Regenerative medicine is the field of research devoted not just to healing illness, but to replacing body parts from scratch. Consider it the equivalent of getting your car door re-sprayed or getting a new door. Just as the colour might not be right, organ and tissue transplants rarely perfectly match their recipients. Our individual genetic make-up means transplants risk rejection, inflammation and require chronic use of immunosuppressants that carry their own dangers and have nasty side-effects.
Added to the medical risk is a practical one: we are short of organ donors and finding the right match at the right time is probably more difficult than finding ‘the One’.
Thus, growing new organs, which seems preposterously sunk into the realms of futuristic science fiction, has not only become possible, but practical.
By stripping cells out of their component tissues scientists have uncovered the powers of the ECM (extracellular matrix) a fibrous scaffold that contains the perfect nutrients and growth factors for the tissue it’s designed for. Best of all, it contains very little immunoreactive components, meaning it can be seeded with the receiving individual’s own cells to create a brand new tissue that is genetically identical to the recipient’s own.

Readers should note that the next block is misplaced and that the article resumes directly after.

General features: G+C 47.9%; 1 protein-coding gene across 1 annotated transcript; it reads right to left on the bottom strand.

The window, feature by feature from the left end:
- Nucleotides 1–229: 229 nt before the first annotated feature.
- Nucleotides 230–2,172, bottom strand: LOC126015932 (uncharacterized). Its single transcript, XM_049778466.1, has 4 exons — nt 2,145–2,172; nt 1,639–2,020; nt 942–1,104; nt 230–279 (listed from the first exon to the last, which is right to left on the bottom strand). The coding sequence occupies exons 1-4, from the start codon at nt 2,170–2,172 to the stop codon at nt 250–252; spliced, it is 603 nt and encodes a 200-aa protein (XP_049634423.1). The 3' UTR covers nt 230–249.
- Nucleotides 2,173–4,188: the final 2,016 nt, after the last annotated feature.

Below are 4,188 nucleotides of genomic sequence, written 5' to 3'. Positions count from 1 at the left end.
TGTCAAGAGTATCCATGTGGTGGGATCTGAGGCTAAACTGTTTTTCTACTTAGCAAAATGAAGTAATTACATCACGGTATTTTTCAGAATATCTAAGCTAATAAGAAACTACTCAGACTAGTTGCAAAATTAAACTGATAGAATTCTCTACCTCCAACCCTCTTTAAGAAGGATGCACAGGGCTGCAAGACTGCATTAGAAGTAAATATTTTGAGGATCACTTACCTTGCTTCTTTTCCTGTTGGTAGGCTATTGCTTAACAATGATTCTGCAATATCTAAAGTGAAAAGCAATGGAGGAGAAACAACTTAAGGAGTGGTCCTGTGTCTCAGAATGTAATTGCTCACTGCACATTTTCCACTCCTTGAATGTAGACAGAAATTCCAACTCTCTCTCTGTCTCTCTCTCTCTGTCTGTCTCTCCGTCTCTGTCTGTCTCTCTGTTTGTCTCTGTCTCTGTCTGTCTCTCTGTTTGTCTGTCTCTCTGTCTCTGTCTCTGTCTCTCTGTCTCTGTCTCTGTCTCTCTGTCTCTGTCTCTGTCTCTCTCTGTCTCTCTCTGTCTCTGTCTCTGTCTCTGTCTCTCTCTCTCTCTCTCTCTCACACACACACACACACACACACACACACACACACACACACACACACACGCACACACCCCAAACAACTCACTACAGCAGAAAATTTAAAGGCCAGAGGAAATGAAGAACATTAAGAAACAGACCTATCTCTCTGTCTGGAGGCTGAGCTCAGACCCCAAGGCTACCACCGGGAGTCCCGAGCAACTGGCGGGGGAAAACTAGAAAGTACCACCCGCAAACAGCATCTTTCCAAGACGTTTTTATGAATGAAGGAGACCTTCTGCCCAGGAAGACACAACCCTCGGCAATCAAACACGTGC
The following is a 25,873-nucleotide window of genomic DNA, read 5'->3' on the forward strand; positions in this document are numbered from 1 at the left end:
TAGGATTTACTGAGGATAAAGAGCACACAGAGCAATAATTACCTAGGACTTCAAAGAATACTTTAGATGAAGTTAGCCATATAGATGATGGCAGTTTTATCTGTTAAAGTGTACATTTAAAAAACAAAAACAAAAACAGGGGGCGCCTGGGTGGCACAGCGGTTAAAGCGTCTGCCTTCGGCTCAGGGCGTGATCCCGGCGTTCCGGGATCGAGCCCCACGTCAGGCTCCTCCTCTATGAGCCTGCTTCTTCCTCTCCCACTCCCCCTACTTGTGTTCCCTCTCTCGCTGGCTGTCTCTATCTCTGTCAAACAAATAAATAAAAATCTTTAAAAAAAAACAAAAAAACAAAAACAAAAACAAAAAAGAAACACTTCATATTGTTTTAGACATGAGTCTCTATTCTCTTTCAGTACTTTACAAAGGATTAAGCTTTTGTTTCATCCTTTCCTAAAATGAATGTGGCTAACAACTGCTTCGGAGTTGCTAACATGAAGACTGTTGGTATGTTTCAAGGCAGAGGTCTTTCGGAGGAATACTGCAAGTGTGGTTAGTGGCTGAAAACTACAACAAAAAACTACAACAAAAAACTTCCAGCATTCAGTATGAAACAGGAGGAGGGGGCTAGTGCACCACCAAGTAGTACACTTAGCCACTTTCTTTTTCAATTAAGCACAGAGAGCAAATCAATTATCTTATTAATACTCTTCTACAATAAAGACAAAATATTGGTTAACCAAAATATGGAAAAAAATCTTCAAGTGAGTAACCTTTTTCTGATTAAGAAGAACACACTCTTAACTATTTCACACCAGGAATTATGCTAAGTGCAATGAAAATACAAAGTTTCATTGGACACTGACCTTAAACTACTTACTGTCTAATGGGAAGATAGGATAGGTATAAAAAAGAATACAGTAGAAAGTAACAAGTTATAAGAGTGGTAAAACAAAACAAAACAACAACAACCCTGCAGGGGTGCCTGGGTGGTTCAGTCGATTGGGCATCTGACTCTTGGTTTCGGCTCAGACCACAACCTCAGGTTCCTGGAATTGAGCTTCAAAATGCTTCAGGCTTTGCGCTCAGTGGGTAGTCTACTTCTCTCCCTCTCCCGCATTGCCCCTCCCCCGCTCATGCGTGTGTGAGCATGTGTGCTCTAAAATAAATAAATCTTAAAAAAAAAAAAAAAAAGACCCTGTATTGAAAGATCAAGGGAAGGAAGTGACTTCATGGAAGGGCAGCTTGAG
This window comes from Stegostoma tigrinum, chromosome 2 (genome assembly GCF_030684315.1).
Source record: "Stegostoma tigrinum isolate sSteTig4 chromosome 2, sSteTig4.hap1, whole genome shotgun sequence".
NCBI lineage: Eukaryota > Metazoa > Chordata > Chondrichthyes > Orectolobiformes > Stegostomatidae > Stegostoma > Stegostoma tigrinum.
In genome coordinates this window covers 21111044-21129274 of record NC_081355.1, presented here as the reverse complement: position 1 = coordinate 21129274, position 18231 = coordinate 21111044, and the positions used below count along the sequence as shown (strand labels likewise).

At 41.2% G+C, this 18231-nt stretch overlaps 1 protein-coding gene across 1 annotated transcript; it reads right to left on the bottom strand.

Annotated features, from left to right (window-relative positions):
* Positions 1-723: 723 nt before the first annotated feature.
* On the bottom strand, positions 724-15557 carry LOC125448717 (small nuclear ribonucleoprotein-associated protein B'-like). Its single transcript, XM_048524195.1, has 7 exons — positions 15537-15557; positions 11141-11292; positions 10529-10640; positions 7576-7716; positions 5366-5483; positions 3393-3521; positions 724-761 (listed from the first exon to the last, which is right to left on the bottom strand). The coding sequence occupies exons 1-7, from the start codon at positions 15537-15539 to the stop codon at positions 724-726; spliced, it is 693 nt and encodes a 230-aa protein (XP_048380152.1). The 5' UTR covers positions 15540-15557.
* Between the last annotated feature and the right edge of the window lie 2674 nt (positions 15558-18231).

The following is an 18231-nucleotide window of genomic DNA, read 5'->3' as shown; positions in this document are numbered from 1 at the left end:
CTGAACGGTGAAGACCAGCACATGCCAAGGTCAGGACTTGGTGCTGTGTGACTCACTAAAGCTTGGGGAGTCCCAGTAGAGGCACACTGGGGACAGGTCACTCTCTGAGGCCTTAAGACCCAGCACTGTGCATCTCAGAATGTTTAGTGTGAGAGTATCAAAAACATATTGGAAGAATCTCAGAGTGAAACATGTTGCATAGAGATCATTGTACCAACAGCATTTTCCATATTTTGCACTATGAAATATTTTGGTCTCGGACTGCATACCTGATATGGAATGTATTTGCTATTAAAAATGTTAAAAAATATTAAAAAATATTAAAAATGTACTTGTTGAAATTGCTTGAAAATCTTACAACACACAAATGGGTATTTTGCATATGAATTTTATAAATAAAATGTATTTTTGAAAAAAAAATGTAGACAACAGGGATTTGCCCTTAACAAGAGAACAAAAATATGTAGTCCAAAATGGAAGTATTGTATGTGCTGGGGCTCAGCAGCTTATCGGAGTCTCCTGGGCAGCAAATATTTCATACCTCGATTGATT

Previous regeneration attempts have concentrated on finding a synthetic material that will make a suitable scaffold, however these artificial materials tend to provoke an immune reaction or interfere with blood clotting. In the last 2 years it has become possible to grow and transplant human windpipes, blood vessels, bladders and pancreases. Now it is possible to print organs … using a simple desktop Hewlett-Packard! Maybe one day we will be able to receive new organs at the mere touch of a button. Here’s a video from Wired Science showing how they do it …